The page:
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I am trying to create a List of elements that follow the general pattern:

$$X_{n+1} = X_n X_{n-1}$$

where the operation on the right hand side is concatenation, i.e., joining.

I want to achieve the following pattern:

  • $X_0 = \{1\}$
  • $X_1 = \{1,0\}$
  • $X_2 = X_1X_0 = \{1,0,1\}$
  • $X_3 = X_2X_1 = \{1,0,1,1,0\}$
  • $X_4 = X_3X_2 = \{1,0,1,1,0,1,0,1\}$
  • $X_5 = X_4X_3 = \{1,0,1,1,0,1,0,1,1,0,1,1,0\}$

This is much like a Fibonacci sum but is more like a Fibonacci joining. If you notice, the dimension of the $n^\text{th}$ set is the $n^\text{th}$ Fibonacci number.

I have gone along the lines of a Do loop but I don't know how to loop the current output with a previous output. My feeble attempts have bee thus far:

X0 = {1};X1 = {1, 0};t = Join[X0, X1];Do[Print[t];t = Join[t, t], {3}]

whose out put is

{1,1,0}
{1,1,0,1,1,0}
{1,1,0,1,1,0,1,1,0,1,1,0}

Now this is just joining the two sets three times. How do I join the set with a previous output one? Is there a tool to use that is easier/more efficient than the Do loop?

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7 Answers 7

up vote 12 down vote accepted

Why not just use a recursive definition like you would for a regular Fibonnaci function?

ClearAll[fibjoin]

fibjoin[0] = {1};
fibjoin[1] = {1, 0};

mem : fibjoin[n_] := mem = Join[fibjoin[n - 1], fibjoin[n - 2]]

fibjoin[5]
(* {1, 0, 1, 1, 0, 1, 0, 1, 1, 0, 1, 1, 0} *)
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Thank you! What part does the function/expression "mem" play here? I am new to Mathematica and I have never seen this being used. I need to understand my code as well, not just be able to use it :). –  user106492 Nov 24 '13 at 13:05
    
@user106492, it's for memoization - so that fibjoin remembers results it has previously found. Without it recursive functions like this are terribly inefficient. Have a look at this question for some discussion. –  Simon Woods Nov 24 '13 at 13:20
4  
Unfortunately fibjoin produces unpacked array. I propose to add Developer`ToPackedArray to {1} and {1,0}. It is ~2 times faster and uses ~4 times less memory. –  ybeltukov Nov 24 '13 at 14:14
    
Cacheing + recursive pattern is always delicious in solving this problem. Just a quick note here: for large amount of recursion you may increase the limit by this link –  Shenghui Nov 25 '13 at 5:16

It is so-called Rabbit sequence. One can notice that at each step

$$ 0 \to 1, \quad 1 \to 10. $$

The substitution $0\to1$ corresponds to young rabbits growing old, and $1\to10$ corresponds to old rabbits producing young rabbits.

fib[n_] := Nest[Flatten[# /. {0 -> {1}, 1 -> {1, 0}}] &, {1}, n]
fib[5]
(* {1, 0, 1, 1, 0, 1, 0, 1, 1, 0, 1, 1, 0} *)

It is not as efficient as Simon Woods's solution, but this alternative method in my opinion is also interesting.

Furthermore, the limiting sequence $1, 0, 1, 1, 0, 1, 0, \ldots$ is the binary representation of the rabbit constant

r = Sum[N[1/2^Floor[k*GoldenRatio], 120], {k, 0, 300}] - 1
(* 0.70980344286129... *)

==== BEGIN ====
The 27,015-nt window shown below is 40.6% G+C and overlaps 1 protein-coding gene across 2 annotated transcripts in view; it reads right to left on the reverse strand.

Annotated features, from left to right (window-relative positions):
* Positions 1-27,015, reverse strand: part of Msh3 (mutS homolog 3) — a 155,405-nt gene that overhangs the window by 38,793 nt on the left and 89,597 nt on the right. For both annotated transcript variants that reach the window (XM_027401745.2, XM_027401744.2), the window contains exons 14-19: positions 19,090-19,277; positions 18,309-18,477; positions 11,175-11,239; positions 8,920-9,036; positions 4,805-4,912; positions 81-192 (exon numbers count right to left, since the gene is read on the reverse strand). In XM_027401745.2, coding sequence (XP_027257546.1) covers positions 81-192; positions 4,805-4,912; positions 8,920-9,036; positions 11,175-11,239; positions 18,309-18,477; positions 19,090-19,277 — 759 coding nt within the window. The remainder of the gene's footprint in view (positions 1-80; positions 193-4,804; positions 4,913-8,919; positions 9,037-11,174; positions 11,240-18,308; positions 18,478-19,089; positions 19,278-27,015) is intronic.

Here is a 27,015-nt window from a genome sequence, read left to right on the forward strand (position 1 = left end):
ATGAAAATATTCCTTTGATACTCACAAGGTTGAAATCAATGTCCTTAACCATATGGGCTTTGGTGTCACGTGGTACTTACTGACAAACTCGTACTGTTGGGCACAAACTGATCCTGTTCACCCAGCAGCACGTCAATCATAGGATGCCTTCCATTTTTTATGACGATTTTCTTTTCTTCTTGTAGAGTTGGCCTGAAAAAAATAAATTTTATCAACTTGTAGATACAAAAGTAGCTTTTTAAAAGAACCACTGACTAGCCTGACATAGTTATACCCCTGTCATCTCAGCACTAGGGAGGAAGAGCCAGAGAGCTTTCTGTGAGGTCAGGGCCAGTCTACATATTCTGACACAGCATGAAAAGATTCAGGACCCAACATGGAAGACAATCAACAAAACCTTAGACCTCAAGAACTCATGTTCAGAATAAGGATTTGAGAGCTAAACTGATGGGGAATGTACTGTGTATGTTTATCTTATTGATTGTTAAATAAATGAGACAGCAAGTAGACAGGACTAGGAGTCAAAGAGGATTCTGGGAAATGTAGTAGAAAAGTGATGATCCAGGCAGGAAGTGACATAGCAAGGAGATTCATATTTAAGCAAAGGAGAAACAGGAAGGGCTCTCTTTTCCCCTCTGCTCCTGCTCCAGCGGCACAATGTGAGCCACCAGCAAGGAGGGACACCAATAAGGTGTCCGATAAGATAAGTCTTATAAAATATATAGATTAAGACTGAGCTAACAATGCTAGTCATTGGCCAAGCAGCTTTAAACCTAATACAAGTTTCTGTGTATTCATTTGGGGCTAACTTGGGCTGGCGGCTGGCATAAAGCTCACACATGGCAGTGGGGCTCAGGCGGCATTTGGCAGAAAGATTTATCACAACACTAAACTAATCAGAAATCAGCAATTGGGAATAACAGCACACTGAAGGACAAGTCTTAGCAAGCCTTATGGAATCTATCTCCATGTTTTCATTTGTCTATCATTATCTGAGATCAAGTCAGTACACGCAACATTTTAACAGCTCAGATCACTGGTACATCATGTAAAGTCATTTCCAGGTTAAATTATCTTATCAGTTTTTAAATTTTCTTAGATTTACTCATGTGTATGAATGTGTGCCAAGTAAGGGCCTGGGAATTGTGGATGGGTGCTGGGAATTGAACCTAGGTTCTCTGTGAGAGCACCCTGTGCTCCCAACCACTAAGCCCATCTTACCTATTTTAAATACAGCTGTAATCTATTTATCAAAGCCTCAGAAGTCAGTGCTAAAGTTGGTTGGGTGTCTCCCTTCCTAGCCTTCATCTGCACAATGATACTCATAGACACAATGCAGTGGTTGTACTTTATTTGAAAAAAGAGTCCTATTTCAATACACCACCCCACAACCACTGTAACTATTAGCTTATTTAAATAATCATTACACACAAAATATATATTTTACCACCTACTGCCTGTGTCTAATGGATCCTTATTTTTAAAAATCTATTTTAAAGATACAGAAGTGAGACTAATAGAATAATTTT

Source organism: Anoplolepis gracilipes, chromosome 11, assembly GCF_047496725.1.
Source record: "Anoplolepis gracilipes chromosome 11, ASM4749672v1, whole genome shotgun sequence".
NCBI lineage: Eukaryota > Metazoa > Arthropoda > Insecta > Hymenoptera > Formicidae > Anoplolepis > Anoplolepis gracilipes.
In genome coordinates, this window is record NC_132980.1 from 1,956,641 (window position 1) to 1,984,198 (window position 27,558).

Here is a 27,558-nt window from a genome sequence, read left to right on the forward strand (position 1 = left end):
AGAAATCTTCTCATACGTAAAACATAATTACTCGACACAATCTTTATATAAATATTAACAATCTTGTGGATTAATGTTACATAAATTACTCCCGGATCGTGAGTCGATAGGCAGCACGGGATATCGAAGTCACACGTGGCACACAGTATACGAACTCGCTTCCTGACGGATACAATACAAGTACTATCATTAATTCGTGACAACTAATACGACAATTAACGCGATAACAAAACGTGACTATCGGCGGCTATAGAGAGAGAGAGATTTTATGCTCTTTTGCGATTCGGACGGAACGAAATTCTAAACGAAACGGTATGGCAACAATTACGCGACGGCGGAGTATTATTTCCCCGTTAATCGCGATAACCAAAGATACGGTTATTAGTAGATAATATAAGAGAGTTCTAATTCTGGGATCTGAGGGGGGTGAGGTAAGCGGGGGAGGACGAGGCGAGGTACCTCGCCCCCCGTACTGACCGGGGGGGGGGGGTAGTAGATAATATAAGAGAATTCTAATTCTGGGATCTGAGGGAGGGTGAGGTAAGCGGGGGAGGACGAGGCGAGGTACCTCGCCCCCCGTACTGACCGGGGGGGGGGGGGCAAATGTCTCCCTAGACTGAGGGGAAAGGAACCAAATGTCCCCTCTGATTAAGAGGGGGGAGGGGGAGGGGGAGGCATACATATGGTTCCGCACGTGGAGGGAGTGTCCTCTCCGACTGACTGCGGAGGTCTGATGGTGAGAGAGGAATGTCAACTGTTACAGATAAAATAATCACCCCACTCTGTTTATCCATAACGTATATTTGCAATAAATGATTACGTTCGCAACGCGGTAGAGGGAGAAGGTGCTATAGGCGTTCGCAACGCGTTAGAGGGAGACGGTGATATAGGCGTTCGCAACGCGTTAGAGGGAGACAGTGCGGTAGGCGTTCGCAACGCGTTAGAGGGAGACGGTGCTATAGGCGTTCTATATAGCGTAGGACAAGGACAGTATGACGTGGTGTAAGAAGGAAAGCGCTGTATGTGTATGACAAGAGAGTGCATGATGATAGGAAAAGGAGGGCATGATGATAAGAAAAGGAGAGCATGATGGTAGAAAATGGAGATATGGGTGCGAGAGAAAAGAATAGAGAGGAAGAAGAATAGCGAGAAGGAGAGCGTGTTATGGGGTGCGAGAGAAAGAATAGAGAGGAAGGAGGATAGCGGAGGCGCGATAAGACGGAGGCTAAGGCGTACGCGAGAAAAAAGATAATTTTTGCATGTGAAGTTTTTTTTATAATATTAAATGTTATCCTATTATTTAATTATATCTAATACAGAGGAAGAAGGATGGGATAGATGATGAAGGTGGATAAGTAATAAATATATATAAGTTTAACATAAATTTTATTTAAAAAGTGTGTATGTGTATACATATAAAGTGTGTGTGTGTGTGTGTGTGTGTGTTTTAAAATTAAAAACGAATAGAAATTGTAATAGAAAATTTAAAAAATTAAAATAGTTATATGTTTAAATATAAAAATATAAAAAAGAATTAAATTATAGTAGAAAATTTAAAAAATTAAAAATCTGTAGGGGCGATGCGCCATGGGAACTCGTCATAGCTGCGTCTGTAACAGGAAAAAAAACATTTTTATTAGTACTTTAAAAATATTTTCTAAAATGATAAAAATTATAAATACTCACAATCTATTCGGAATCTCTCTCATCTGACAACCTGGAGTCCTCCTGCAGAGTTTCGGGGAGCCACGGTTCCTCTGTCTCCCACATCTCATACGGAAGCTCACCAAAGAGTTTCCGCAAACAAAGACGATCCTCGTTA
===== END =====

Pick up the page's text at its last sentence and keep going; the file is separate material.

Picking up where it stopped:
RealDigits[r, 2][[1]]
(* {1, 0, 1, 1, 0, 1, 0, 1, 1, 0, ... } *)
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1  
You need a ternary computer to represent male and female rabbits :D –  belisarius Nov 24 '13 at 17:05

Here is an iterative approach:

f1 = Flatten @ Nest[{#, #[[1]]} &, {1, 0}, # - 1] &;

f1 @ 5
{1, 0, 1, 1, 0, 1, 0, 1, 1, 0, 1, 1, 0}

I find this nice and clean, but it doesn't handle a zero argument, and it's not particularly efficient. Here is a variation to address both points:

f2 = First @ Nest[{Join @@ #, #[[1]]} &, Developer`ToPackedArray /@ {{1}, {0}}, #] &;

Array[fx, 6, 0] // Grid

$ \begin{array}{ccccccccccccc} 1 & & & & & & & & & & & & \\ 1 & 0 & & & & & & & & & & & \\ 1 & 0 & 1 & & & & & & & & & & \\ 1 & 0 & 1 & 1 & 0 & & & & & & & & \\ 1 & 0 & 1 & 1 & 0 & 1 & 0 & 1 & & & & & \\ 1 & 0 & 1 & 1 & 0 & 1 & 0 & 1 & 1 & 0 & 1 & 1 & 0 \end{array} $

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If you want a Do-based solution:

Block[{a = {1, 0}, b = {1}, n = 5},
 Do[
  {a, b} = {a~Join~b, a},
  {n - 1}]; 
 a]

will return the nth term, for n >= 1. (I'm feeling too lazy to package this into a function, but you can do that.)

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Pluto[n_Integer] := 
 Block[{s1 = {1}, s2 = {1, 0},s3 = {}}, {Table[{s3 = {s2, s1} // Flatten, s1 = s2, 
     s2 = s3}, {n}]}; s3]

Call as Pluto[4]

{1, 0, 1, 1, 0, 1, 0, 1, 1, 0, 1, 1, 0}

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This number is amazing. When it comes to Fibonacci, we cannot get rid of golden ratio. Just compare the count of zeros and ones:

Remove[fibjoin]
fibjoin[1]={1};
fibjoin[2] = {1,0};
fibjoin[n_] :=  fibjoin[n] =  Join[fibjoin[n-1], fibjoin[n-2]]

N@Table[Count[fibjoin[k],0]/Count[fibjoin[k],1] , {k,1,20}]

godenratio

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3  
It would be better if you post code instead of the picture. Other users will be able to copy the code use it. –  ybeltukov Nov 25 '13 at 12:49
1  
Just updated. Thanks for reminding me. –  Shenghui Nov 25 '13 at 18:46

I am very late to this but another (not very pretty) interative approach:

f[n_] := First@Nest[{#[[2]], Join[#[[2]], #[[1]]]} &, {{1}, {1, 0}}, n]

It handles f[0] and f[1] automatically...

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